As the polar vortex took the Midwest by surprise last week, I connected with my friends and colleagues who work in the areas most affected by the extreme temperatures. Other than frost on the inside of the window and a few heating repair bills, it seemed like a regular week for these professionals. They all work from home and have done so for years. They don’t have to worry about a nasty commute or dangerous roads. Their worst-case scenario is a toddler bursting in the room during a video chat.
Working on virtual teams has become the norm in many organizations. New team members are hired after meeting via Skype and may go years before they meet their boss. It’s so common it’s natural, even though when we imagine taking a job without ever meeting the boss in person, it sounds bizarre. But working virtually comes with many challenges as well. What any good virtual team leader will tell you is leading virtually takes more effort and planning than leading in person. Here are a few keys to leading a virtual team successfully.
- Hire for fit. When you select people to join your team, remember that everyone has a different level of comfort with working remotely. What’s natural for some is isolating and frustrating for others. While it’s important that whoever you hire has the technical skills and ability to be successful, it’s equally important that their work styles and motivational drivers match the unique environment of working virtually. Someone with a strong need to be a part of a group and have deep relationships with others might struggle when working virtually. At a minimum, be open about the challenges they might experience on the job and invite them to be honest about their needs.
- Don’t neglect face time. Ideally, virtual teams should still get together in person periodically, but that might not be possible. Spending time together in person can be particularly helpful when a team is newly forming. This in-person experience helps build a foundation for future relationships that will be cultivated and fostered virtually. Becoming familiar with a team member’s facial expressions, tone, and personality will enable team members to quickly identify issues from nonverbal communication that might go unnoticed without a foundation of in-person experiences.
- Use tech to collaborate. On my virtual team, we turn our cameras on for every call. I’ll be the first to admit, I’m often not camera ready. It takes time and confidence to get used to staring at your own face on the computer screen while talking to others. But having the camera on connects us all more intimately. When we established the camera-on preference for all calls, I let everyone know I am not concerned with their professional attire. Wearing comfy clothes is one of the best perks of working from home. Hoodies and baseball hats are welcome as long as everyone shows up ready to contribute.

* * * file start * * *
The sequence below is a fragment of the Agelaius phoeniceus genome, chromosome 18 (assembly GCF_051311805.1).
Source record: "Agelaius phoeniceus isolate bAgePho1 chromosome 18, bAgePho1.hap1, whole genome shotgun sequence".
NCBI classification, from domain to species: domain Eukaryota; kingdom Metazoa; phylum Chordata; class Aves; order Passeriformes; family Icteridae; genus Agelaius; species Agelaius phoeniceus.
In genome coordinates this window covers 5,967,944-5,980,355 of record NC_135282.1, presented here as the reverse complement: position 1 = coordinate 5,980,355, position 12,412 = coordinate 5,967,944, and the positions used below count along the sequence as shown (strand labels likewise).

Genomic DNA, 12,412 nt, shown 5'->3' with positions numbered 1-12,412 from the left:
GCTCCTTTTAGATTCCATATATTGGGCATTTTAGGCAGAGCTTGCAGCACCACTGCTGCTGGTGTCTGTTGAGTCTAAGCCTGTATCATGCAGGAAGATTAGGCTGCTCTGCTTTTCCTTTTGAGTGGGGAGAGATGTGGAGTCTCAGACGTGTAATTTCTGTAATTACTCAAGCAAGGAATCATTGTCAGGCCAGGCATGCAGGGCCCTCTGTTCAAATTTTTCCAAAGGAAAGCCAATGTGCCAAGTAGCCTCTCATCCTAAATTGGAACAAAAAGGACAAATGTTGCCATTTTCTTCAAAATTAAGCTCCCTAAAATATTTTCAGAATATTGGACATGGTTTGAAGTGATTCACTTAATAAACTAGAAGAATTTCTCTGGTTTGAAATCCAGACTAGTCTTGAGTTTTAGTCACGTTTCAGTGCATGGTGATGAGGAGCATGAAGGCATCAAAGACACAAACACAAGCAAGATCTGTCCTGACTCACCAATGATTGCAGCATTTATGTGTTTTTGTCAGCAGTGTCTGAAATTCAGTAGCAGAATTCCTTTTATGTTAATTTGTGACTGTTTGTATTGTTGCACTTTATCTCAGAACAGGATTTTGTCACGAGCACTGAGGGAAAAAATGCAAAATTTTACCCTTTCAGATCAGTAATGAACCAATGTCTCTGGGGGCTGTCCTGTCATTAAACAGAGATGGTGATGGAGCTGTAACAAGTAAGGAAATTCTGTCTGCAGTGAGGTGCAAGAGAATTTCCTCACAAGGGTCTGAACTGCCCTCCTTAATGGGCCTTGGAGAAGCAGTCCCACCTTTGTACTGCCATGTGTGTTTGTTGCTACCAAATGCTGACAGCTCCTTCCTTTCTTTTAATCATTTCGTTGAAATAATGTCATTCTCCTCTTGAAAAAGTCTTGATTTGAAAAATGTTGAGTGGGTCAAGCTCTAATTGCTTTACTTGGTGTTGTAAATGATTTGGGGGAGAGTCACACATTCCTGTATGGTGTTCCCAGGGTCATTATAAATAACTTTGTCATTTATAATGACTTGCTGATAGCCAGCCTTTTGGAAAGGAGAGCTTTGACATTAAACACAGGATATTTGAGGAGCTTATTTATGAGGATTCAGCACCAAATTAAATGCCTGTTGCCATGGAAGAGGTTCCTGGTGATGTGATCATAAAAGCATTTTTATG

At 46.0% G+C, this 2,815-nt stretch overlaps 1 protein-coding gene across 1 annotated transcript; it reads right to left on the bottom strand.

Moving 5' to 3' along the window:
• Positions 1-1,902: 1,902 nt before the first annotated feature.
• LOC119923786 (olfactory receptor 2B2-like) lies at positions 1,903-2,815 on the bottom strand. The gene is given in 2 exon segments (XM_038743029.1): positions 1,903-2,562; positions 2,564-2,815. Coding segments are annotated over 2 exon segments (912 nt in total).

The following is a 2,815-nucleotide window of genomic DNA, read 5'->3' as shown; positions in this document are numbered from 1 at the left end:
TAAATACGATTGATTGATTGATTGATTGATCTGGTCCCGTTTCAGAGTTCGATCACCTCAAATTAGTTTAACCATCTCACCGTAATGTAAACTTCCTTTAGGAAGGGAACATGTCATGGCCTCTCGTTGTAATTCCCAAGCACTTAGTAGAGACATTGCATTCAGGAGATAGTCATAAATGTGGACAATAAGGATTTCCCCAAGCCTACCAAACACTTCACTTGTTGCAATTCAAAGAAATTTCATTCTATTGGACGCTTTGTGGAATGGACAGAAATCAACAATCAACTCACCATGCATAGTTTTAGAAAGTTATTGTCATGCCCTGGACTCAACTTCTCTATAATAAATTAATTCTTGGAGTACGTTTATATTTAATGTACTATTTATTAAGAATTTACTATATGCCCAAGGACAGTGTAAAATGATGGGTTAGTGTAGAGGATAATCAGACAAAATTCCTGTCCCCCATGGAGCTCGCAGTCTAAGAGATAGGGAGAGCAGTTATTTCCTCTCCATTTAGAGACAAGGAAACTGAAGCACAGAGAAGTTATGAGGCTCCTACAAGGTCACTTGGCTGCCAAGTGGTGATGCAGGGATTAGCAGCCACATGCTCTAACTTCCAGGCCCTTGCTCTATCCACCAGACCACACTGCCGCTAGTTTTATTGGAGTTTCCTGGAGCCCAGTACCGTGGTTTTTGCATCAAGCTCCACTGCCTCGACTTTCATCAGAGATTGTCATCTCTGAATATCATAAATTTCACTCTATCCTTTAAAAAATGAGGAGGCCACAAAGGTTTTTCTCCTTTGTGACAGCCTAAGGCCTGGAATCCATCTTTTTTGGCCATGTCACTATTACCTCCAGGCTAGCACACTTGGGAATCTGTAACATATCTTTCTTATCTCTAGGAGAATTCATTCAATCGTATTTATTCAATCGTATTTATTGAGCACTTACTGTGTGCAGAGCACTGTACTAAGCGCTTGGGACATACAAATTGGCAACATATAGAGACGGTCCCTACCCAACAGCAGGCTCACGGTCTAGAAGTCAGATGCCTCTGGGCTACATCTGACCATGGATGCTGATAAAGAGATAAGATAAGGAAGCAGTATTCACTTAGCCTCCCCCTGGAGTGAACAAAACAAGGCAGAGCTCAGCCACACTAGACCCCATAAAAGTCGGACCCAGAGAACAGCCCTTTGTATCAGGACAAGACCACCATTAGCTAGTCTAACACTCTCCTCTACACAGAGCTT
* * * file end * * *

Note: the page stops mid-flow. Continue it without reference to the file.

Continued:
- Overcommunicate. Because the distance and time between calls is significant, virtual leaders must be even more clear and expressive about the vision, strategy, goals, and expectations for the team. Reinforce how and when team members are expected to collaborate. Team roles and responsibilities must be so clear that there is little room for misunderstanding or misinterpretation. Because in a virtual environment, what can be misinterpreted will be misinterpreted. Your communication strategy must be an attack against uncertainty.
- Have fun. The need to connect interpersonally and laugh with one another cannot be understated. When starting any virtual meeting, be intentional about creating space for informal conversations. Ask team members if they have fun plans for the weekend. Check on the weather they’re experiencing locally. Get to know their sports teams. Identify what’s impacting them locally so you can narrow the gap that physical distance creates.
You’ll know you’re leading the team successfully when you hear them say, “Can you imagine going into the office to work every day? That sounds awful!”